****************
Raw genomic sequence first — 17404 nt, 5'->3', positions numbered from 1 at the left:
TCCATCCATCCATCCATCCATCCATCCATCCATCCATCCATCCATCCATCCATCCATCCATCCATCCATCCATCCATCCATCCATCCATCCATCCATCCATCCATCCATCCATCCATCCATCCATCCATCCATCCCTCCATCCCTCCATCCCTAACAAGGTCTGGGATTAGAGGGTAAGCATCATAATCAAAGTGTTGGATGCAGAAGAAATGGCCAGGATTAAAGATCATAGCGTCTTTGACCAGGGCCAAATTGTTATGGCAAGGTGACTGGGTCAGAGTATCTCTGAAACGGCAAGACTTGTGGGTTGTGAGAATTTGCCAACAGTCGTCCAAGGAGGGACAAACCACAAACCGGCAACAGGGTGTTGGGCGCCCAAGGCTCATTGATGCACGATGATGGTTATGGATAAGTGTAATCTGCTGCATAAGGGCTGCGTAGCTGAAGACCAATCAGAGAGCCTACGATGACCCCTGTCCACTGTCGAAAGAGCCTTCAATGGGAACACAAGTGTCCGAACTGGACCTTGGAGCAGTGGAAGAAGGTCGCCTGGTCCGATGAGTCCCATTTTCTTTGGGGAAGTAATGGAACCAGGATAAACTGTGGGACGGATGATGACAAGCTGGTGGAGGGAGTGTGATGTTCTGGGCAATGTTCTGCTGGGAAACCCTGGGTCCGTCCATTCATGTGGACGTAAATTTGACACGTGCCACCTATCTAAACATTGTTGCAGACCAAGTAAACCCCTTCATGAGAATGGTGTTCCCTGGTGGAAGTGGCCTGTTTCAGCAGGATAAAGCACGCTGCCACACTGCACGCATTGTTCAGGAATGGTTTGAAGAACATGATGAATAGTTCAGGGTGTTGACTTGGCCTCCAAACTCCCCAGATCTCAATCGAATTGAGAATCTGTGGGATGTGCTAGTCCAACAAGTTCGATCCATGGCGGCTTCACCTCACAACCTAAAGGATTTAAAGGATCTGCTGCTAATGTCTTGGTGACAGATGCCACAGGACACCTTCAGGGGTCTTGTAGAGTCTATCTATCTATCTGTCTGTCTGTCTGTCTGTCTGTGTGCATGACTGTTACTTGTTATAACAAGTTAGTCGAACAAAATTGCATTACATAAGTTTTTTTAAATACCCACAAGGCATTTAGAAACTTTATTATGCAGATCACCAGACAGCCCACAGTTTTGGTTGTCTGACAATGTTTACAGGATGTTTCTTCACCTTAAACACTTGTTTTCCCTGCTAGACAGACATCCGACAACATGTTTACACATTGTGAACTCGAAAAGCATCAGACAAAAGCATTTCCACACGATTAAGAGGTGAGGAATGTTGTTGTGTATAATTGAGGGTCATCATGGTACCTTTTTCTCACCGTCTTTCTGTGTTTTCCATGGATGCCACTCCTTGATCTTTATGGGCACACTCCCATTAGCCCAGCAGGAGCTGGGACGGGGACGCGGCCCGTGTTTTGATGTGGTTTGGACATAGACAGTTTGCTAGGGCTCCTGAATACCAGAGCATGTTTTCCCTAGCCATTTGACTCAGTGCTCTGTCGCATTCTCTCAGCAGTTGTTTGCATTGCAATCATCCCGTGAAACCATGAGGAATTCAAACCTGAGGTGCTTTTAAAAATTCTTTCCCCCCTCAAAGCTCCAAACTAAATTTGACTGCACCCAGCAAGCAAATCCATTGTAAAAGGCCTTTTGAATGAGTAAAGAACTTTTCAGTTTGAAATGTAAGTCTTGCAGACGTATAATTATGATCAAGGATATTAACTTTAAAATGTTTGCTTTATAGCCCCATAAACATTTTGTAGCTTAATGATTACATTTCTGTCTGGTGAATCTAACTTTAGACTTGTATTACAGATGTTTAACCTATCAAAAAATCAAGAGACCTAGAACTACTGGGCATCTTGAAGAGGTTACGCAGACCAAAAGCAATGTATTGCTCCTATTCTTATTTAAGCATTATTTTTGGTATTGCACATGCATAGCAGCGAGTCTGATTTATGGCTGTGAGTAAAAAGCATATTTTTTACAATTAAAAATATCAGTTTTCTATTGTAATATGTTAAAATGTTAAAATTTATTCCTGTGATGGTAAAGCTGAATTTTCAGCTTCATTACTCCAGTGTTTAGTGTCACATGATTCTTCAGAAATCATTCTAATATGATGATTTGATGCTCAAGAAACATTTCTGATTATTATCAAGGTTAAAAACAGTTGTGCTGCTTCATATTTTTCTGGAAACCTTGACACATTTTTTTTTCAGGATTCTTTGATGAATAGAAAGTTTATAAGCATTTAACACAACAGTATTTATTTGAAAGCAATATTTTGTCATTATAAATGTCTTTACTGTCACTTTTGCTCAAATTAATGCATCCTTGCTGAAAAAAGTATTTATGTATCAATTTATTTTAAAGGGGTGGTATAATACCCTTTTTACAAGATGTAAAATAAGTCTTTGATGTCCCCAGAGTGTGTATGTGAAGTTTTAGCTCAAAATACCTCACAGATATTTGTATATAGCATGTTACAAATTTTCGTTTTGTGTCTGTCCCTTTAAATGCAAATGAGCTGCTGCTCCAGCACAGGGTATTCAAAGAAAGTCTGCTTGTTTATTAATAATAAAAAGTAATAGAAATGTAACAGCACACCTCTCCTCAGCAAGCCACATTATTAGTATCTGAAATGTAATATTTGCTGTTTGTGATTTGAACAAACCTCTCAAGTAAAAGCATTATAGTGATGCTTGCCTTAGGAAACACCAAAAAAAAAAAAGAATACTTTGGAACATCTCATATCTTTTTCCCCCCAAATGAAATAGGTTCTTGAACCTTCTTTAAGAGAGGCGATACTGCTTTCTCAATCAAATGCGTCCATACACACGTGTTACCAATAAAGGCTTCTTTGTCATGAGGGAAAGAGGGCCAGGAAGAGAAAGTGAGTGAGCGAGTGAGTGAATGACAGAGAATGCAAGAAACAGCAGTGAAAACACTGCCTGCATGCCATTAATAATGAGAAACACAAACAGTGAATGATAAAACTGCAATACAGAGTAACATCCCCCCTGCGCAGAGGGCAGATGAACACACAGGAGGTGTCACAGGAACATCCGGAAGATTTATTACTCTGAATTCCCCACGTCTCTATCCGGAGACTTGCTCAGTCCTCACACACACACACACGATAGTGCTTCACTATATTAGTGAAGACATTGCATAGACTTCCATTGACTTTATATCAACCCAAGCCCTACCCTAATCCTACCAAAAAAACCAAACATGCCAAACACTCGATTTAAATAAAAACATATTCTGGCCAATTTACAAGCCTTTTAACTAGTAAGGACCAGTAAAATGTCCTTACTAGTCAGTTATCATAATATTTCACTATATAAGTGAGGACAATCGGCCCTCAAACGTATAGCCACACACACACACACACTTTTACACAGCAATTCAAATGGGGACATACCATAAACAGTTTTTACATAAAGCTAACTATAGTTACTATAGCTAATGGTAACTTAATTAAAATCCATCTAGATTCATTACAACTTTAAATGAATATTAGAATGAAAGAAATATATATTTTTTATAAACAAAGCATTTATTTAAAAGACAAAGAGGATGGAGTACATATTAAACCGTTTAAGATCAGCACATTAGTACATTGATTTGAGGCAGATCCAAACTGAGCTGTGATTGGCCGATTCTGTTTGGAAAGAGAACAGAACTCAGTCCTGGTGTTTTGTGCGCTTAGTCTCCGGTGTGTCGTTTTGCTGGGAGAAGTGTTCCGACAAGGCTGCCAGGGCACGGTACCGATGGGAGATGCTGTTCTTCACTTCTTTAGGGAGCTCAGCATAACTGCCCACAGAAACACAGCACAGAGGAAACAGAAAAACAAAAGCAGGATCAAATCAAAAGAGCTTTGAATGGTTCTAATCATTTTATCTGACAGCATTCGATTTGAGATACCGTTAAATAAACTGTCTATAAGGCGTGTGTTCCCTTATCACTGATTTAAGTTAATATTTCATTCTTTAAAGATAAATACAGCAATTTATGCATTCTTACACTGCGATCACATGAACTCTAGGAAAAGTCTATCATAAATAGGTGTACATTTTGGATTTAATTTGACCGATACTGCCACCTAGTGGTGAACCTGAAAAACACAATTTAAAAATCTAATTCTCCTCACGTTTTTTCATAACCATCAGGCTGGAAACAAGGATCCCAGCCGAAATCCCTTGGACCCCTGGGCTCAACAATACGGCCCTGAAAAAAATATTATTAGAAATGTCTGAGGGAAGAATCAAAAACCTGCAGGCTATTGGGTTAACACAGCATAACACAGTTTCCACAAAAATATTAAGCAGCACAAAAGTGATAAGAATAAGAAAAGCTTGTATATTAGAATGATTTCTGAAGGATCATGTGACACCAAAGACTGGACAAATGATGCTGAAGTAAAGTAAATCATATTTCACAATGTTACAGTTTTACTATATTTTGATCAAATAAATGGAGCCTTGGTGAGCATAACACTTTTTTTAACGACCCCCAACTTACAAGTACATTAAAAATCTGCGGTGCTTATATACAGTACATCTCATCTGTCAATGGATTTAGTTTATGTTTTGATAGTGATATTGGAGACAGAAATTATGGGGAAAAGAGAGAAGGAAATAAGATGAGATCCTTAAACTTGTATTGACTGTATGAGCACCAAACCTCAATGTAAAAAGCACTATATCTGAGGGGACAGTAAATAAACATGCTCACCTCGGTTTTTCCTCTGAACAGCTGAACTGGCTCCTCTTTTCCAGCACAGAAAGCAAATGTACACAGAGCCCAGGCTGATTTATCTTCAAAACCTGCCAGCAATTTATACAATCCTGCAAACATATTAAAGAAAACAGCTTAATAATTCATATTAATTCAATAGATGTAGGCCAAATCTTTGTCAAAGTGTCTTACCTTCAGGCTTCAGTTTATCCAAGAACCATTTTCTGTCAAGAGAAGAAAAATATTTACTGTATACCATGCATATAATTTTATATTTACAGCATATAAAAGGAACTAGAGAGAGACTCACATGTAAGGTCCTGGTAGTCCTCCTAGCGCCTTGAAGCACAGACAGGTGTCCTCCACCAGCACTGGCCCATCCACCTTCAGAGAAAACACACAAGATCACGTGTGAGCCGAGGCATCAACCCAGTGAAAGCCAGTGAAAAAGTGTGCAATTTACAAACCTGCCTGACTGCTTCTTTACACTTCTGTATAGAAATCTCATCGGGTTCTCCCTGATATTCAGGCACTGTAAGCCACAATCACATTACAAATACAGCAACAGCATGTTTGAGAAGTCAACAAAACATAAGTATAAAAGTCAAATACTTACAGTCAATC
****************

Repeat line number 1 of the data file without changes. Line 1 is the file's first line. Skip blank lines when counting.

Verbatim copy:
Raw genomic sequence first — 17404 nt, 5'->3', positions numbered from 1 at the left: